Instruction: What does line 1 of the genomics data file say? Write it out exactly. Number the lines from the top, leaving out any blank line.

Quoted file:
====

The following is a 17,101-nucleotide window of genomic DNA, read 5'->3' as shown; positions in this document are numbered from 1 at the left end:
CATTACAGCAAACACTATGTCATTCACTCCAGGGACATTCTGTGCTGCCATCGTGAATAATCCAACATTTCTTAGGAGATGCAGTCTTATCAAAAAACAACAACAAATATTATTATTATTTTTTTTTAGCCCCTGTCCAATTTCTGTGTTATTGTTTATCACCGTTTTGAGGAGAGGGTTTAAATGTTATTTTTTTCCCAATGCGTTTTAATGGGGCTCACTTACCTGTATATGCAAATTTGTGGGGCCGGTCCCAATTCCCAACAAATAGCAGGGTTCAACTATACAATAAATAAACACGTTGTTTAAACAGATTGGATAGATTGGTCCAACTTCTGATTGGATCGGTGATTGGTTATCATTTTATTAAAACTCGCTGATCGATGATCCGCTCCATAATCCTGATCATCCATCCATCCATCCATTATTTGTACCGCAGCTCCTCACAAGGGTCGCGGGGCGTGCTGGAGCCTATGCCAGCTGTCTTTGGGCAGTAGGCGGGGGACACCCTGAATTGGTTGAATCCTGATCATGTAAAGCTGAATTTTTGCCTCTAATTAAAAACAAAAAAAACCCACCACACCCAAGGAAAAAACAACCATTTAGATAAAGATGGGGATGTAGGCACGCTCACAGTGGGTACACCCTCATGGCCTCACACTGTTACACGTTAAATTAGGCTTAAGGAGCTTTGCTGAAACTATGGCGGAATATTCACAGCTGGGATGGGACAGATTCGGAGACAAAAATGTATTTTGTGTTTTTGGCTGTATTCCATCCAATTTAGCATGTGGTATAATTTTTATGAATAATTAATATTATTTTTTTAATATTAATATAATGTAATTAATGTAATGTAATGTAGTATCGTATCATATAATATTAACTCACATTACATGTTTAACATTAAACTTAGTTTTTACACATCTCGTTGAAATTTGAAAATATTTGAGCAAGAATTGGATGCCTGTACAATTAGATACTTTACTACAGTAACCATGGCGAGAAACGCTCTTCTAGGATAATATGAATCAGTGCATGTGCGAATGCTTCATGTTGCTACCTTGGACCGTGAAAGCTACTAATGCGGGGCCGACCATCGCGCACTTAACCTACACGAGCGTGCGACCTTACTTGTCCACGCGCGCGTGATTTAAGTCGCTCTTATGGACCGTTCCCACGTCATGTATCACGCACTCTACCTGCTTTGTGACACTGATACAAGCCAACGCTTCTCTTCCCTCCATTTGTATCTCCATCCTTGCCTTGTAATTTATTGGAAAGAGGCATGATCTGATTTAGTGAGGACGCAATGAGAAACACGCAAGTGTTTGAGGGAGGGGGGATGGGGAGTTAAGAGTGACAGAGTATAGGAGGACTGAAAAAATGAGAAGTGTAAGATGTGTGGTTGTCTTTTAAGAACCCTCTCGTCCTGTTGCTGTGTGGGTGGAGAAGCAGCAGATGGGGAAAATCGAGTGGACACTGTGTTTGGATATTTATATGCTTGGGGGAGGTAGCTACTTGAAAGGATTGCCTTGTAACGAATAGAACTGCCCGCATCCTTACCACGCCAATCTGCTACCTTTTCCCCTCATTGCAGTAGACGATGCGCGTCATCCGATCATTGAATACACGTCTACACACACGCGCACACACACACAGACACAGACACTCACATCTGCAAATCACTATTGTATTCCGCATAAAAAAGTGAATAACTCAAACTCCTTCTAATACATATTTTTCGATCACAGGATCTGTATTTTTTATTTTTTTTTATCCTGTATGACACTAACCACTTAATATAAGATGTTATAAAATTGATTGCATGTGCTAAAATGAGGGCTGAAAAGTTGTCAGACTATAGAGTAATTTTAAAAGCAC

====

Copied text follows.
The following is a 17,101-nucleotide window of genomic DNA, read 5'->3' as shown; positions in this document are numbered from 1 at the left end: